January 29, 2009

Back to Basics

Posted in Uncategorized at 7:44 pm by carolynresearch

I have been caught in the details of my thesis for so long, listening to poor quality audio recordings, trying to generalize and theorize and so on, that I think I’ve lost sight of the big picture. I’m trying to take a step back and think of my big interests, and how they might have changed over the last year or so.

Way back when I decided to go back to school, one of the topics that fascinated me was how it might be possible to make “perfect” software, or at very least, software with a predictable failure rate. I sometimes think I obsess over this more than most people – when I looked for work, I wanted to work on safety-critical applications, medical applications, avionics, or something like that. While I guess a lot of this isn’t really as cool as other applications, it just calls to me. How do people make software that works well enough, fails gracefully enough, recovers well enough, when its really important? That’s what I want to know. Learn from those who do it well, and help those who don’t.

One of my adviser’s colleagues who spoke to a class about testing said he stays away from medical applications – I just don’t understand why so many people I know don’t want to work on things they consider safety critical. I think some of them might not realize the safety implications of their work on “normal” applications, but that’s another story.

I guess its a similar “importance” idea that explains why so many people are interested in security. I think I just avoid focusing on security because I see it getting enough attention, and because I like making things move in the real world. For a mathematician and computer scientist, I really like getting my hands dirty. Of course, that’s why I went to grad school. 🙂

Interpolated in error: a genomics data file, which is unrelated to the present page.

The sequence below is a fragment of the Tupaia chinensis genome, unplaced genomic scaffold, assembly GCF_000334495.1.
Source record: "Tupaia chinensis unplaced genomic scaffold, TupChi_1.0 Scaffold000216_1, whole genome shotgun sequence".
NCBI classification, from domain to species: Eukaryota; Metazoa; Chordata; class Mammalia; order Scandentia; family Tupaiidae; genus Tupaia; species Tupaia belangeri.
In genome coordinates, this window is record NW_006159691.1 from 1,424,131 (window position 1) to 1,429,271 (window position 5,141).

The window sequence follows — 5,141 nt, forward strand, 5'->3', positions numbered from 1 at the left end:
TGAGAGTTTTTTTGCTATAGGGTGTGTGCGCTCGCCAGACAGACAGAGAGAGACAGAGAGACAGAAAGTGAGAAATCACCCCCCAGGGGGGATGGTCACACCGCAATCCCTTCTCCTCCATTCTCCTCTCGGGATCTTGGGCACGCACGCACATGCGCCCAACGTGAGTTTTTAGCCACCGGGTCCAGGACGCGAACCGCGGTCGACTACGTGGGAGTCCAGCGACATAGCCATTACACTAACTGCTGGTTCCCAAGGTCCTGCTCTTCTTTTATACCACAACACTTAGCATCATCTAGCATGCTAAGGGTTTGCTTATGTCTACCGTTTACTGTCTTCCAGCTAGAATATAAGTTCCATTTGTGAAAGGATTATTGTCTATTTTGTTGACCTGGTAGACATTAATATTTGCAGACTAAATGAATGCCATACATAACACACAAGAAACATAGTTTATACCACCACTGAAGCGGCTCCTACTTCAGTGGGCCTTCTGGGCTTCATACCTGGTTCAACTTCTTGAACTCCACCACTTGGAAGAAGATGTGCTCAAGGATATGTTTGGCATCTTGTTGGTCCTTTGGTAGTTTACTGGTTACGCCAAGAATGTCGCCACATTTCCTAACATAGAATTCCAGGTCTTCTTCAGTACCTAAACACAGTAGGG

I’ve also always been fascinated by the way other people approach problems in programming. I’ve always been a math geek – it’s natural for me to move to a more formal notation when it matters, and to step back when I want to see the big picture. I don’t know where I learned that skill, the one that makes it easy for me to decide how much detail a proof needs in a context, and to step back from code level details.

This moving between levels of abstraction that seems foreign to a lot of the students I talked to, and observed in my masters’ thesis research. I think it’s one thing that makes concurrency hard for them. Moving away from a line-by-line approach seems to be a big challenge. This has been one of my surprises. I guess I keep falling into the trap of thinking that others think like me. You’d think that after tutoring high school math for close to 20 years, I’d have figured out that isn’t true.

I really want to keep looking at design, formalisms, parallel algorithms, and novices. I might have one of my office mates as a collaborator, which would be nice. One thing I’d like to do is improve or create a tool which really helps novices write parallel code, or one which helps them analyze their failed tests.

I’m also trying to trade ideas with another office mate who is looking at how to teach climate science ideas to high school students using models they can manipulate. Maybe I can point him away from some of my mistakes.

I think I have enough going on to keep my busy. I should get started looking at the scientists’ survey data when my thesis work is put to bed. I’m sure there are a lot of follow-on projects from that, but they’ll need more analysis than the quick look through I did before Christmas. I’d like to present a poster with my thesis work at Grace Hopper next year, while I try to extend on it and make it a really good conference paper. I might like to see if I can do a testing “in the wild” study at the AST conference this year – I made a few connections there last year as a volunteer, and got the impression the attendees would be open to something like that.

I think this is a little unfocused, but I guess that’s OK. A little pondering and planning is probably a good idea at this stage. I guess I’ll have to figure out a plan for my PhD research soon enough, and I’m starting to see a fuzzy plan forming.


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